At the center of Lawrence’s second homicide of 2013 were, allegedly, a man’s concerns over his wife’s ongoing health problems.
Larry L. Hopkins, 67, is scheduled to return to Douglas County District Court on Wednesday for a hearing that will determine whether a mental health evaluation will find him competent to stand trial in the Nov. 5 shooting death of his 61-year-old wife, Margaret.
For years, Margaret Hopkins suffered from arthritis, diabetes and nerve damage before knee problems further immobilized her. Neighbors recalled Larry Hopkins serving as her primary caregiver despite his own health history that includes heart problems and at least one recent stroke.
Area health care service providers say the Hopkinses fit a not uncommon profile of a caregiver reluctant to ask for help and a patient who fell into an age gap keeping her from some services. Though providers describe this area as rich with health options, they also describe waiting lists — mostly due to depleted funding — and age and income requirements as obstacles for some in need.
Falling into a gap
Along with Douglas County Senior Services, the Jayhawk Area Agency on Aging is among the most-referred providers of caregiver support in town. The JAAA’s caregiver support specialist, Michele Dillon, said services are typically for those 60 and older. But in many areas, those below the 65-year-old threshold are “kind of really stuck in a gap.”
Provisions such as the Senior Care Act, which is a non-Medicaid program that offers in-home care for residents 60 and older, have wait lists caused by low funding. And to receive Medicaid, Dillon said, one has to first apply for disability if the person is younger than 65.
“Yeah, it’s a struggle,” she said.
That leaves as one of the few remaining options for those above 55 but younger than 65 the Program of All-Inclusive Care for the Elderly, which expanded into Douglas County in January.
To become eligible, PACE Lawrence site director Beth McKenzie said, applicants must first participate in an evaluation to be declared “nursing-home eligible.” If they’re not overly dependent, patients will then work with the program and their caregiver to tailor attention to the types of care required. Those on Medicare or Medicaid can use PACE with a monthly co-pay a possibility based on the patient’s income.
One of the largest hurdles, Dillon said, is still the relative newness of the program — and the deluge of often dense health care news.
“People are just so overwhelmed with health care information in general,” Dillon said. “But we are definitely out there.”
The waiting game
Cynthia Lewis, the Visiting Nurses of Lawrence’s chief operating officer, said most insurance companies are able to cover home health service, typically short-term care. Often, she said, a patient must be deemed unable to leave the home. For those on Medicaid, she said, there is no such requirement but reimbursement is very limited. Meanwhile, Dillon estimates that there is a three-year wait list for the Physical Disabilities Waiver for Medicaid-eligible residents ages 16 to 65 who meet the criteria for nursing home placement because of a disability.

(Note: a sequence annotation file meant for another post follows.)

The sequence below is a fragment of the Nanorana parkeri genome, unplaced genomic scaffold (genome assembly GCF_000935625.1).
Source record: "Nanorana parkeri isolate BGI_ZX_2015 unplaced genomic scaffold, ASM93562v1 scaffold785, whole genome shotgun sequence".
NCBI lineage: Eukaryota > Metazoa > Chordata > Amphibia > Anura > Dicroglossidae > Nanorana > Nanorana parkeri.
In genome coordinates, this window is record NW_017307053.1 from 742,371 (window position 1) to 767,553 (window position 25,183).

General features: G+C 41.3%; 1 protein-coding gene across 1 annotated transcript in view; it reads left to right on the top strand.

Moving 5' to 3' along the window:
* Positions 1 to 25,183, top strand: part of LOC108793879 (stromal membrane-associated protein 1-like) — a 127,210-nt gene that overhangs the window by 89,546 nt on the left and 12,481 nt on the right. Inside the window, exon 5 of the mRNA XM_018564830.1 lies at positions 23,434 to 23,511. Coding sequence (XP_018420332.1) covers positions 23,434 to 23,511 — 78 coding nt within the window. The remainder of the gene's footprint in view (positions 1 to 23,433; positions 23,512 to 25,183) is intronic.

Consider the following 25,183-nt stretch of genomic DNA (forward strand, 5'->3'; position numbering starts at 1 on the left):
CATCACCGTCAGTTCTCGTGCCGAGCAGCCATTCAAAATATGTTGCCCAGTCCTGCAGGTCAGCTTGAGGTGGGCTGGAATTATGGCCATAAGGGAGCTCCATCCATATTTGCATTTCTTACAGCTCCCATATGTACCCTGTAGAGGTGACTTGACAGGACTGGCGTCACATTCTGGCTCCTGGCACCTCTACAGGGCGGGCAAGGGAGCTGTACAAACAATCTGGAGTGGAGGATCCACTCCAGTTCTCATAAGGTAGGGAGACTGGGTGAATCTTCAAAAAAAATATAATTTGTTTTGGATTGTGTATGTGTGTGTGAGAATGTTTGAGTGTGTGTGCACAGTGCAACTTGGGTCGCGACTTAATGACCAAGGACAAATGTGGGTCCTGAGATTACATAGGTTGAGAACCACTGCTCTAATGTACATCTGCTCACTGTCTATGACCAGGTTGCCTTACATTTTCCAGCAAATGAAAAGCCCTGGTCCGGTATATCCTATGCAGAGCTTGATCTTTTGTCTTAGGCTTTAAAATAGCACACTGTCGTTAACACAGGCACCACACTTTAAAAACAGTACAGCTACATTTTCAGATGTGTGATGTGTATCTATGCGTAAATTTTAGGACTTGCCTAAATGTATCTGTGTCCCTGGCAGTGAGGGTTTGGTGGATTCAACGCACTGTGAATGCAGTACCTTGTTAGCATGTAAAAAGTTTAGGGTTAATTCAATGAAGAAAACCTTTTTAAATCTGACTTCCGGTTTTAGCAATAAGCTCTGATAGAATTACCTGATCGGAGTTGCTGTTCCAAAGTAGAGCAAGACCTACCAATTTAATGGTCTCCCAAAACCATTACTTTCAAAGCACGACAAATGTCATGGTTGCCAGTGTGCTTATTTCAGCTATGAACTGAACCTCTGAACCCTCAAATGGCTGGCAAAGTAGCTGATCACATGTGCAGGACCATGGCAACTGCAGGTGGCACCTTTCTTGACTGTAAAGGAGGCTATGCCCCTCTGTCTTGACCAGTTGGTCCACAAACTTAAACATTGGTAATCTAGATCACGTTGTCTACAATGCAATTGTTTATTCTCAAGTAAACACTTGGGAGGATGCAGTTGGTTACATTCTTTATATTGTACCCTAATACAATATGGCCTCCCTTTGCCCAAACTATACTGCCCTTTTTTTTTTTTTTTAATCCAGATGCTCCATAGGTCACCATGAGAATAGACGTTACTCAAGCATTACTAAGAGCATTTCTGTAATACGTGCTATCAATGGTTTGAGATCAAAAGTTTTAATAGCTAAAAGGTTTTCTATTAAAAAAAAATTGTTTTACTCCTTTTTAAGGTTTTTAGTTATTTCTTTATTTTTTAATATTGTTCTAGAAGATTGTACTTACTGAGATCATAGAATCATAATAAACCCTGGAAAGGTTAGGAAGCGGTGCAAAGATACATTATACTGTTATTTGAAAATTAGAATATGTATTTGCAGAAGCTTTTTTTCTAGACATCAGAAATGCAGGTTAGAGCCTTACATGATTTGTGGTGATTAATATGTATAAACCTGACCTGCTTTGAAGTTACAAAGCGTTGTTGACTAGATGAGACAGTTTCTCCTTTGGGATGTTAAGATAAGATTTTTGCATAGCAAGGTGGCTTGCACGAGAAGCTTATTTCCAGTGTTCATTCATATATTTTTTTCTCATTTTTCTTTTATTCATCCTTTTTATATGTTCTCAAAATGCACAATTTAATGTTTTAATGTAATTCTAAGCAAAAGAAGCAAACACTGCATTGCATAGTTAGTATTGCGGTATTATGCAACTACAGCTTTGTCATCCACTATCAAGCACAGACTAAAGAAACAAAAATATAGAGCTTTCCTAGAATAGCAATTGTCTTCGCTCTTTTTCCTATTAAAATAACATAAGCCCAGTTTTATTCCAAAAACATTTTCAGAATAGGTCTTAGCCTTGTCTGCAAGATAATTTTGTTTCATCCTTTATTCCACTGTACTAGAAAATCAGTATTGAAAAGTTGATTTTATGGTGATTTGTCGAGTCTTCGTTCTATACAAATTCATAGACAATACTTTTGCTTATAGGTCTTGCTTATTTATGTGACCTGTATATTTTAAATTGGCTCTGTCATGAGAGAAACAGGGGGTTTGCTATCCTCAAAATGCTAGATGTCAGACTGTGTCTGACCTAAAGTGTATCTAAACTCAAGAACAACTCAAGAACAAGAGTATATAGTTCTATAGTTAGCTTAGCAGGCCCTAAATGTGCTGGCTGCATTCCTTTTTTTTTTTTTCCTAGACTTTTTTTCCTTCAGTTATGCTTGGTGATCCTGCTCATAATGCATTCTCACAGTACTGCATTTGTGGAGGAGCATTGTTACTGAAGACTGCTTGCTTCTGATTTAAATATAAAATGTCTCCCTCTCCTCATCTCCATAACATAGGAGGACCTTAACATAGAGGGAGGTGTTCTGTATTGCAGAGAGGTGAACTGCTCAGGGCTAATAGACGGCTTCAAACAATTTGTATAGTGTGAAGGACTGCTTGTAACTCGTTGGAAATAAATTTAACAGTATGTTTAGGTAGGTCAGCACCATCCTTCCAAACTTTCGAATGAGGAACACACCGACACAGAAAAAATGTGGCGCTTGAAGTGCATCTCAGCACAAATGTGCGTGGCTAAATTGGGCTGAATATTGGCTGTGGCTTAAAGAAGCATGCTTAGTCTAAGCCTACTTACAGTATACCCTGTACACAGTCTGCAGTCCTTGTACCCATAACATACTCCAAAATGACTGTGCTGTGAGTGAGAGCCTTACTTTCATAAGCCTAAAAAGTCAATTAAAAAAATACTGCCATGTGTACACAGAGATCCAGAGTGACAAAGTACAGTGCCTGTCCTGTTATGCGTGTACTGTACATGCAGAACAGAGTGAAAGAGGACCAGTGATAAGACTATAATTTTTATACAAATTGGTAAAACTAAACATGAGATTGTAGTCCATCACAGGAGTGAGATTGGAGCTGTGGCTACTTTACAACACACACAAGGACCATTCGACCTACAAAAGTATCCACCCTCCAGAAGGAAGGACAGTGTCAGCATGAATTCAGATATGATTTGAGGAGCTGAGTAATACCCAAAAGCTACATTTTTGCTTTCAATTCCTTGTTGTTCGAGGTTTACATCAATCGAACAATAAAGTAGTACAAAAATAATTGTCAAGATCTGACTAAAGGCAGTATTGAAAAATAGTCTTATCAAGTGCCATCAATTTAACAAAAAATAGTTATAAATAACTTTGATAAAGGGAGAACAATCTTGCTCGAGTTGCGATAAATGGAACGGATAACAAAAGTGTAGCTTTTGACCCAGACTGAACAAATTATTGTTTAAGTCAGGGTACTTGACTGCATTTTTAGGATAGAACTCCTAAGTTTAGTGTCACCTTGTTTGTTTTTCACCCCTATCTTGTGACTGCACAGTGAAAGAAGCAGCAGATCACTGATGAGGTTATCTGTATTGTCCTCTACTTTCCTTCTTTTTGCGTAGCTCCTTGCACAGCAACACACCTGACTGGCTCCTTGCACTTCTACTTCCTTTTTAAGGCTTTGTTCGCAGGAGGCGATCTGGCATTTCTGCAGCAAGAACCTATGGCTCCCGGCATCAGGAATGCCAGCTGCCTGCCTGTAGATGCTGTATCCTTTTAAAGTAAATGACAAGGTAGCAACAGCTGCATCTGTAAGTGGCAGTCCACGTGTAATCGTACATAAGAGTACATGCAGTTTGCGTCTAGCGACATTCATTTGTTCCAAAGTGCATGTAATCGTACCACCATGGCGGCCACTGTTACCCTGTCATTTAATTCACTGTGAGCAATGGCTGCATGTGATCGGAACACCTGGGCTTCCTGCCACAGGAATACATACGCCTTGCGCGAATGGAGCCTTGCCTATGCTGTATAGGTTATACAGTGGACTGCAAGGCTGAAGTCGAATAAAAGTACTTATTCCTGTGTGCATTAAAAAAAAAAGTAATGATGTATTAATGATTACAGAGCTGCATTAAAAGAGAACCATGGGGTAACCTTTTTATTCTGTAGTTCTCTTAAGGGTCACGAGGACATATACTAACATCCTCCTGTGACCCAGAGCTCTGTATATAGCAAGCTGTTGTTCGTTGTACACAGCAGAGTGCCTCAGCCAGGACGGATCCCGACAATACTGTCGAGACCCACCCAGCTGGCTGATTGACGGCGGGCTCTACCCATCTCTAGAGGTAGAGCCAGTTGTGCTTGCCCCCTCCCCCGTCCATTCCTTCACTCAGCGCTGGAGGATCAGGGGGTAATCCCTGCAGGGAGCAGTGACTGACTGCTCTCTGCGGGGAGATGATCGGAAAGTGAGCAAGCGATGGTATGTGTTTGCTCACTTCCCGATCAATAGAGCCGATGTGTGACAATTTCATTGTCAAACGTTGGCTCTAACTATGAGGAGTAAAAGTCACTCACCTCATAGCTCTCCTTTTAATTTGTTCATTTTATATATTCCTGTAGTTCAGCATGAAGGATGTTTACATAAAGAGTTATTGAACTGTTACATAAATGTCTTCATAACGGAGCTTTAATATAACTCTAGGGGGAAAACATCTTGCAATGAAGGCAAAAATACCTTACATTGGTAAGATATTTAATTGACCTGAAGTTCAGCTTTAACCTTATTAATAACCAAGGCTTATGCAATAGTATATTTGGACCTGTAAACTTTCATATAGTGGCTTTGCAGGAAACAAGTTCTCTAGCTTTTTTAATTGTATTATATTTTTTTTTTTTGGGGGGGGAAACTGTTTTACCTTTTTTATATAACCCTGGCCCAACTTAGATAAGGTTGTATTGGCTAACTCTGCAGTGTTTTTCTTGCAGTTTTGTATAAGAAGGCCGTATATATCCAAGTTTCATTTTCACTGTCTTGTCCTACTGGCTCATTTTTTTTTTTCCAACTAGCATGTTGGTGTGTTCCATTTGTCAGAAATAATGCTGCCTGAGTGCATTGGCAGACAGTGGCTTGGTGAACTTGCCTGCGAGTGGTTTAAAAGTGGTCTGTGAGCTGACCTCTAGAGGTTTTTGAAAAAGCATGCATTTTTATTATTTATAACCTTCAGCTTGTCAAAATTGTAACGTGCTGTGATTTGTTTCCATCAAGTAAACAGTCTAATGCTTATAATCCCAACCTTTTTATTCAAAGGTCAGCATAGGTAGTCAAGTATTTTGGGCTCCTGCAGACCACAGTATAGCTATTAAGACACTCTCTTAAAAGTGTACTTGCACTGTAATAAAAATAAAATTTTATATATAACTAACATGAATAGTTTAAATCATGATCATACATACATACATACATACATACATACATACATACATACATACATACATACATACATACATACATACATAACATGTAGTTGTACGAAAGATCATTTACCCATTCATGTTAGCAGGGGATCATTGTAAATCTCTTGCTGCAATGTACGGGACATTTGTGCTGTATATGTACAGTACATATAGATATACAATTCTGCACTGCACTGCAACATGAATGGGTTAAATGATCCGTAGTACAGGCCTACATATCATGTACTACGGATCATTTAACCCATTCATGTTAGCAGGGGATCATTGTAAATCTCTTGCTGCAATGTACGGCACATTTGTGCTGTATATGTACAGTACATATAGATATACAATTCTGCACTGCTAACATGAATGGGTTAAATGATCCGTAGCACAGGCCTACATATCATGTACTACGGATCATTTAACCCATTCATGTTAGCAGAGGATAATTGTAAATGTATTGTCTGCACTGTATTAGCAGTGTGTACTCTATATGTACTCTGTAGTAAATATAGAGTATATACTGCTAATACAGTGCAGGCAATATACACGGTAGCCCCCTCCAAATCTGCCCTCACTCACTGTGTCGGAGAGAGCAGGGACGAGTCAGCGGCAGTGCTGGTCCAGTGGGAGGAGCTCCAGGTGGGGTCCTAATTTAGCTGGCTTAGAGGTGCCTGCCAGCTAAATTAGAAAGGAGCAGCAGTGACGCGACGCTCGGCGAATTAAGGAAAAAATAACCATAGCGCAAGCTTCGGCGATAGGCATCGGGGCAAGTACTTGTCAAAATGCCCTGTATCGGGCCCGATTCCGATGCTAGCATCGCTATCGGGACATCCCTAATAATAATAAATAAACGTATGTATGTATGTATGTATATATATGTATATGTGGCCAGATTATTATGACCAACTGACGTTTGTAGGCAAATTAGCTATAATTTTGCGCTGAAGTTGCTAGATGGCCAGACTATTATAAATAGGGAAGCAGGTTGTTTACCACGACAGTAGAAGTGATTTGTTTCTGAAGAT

Lewis cited cuts in state funding as having spawned such long waiting lists — not uncommon for such services.
“As belts tighten at the state and federal level the ability at the local level to serve the people we want to becomes a challenge,” Lewis said.
It is still unclear what resources may have been available to the Hopkinses. Larry Hopkins retired from Kansas University Libraries in 2010 after 19 years, but Margaret’s work history — aside from accounts that she had a history in social work — is less clear. Jill Jess, a KU spokeswoman, said retirees are eligible for the state’s retiree health insurance plan if they were enrolled in the state’s program at the time of their retirement. Spouses, meanwhile, can be added to the plan during any open enrollment period.
Some low-income Kansans can qualify to receive care in their homes to be paid for with Social Security income — with a catch. In Kansas, those receiving Social Security income can keep only $747 of it to pay for food, shelter and other living expenses. That gives the state the eighth-lowest personal income allowance in the country, according to a 2010 AARP Public Policy Institute study cited in a Journal-World story last month.
“I don’t know a lot of people that can live on $747 a month,” Dillon said. “I think a lot of people have difficulty meeting that. Anything above that you have to pay some out of pocket for those services. If there are other expenses, they just may not choose (the services).”
Asking for help
Then there is the need for more caregivers to ask for help in the first place: Lewis said many who are most in need of services are the least willing to request them.
“We have those sad circumstances where people need these services but don’t let people in to help,” Lewis said. “Those scenarios present themselves on a somewhat regular basis.”
Others maybe don’t know how to make the initial connection, or don’t have anyone to reach out on their behalf. Lewis said family, friends or services like Meals on Wheels do often reach out to the VNA, but the proper care for people needing help while living in isolation can be delayed for years.
“If people are more isolated, then no one may know,” Lewis said. “That’s a tragedy, but how do you identify all the many needs?”
At the JAAA, Dillon often encounters caregivers reluctant to ask for help. A lot of time, she said, they think they should be performing the task alone — something she constantly works to convince them isn’t the case.
“Otherwise, I get a call from them in a crisis saying I can’t do this anymore,” she said.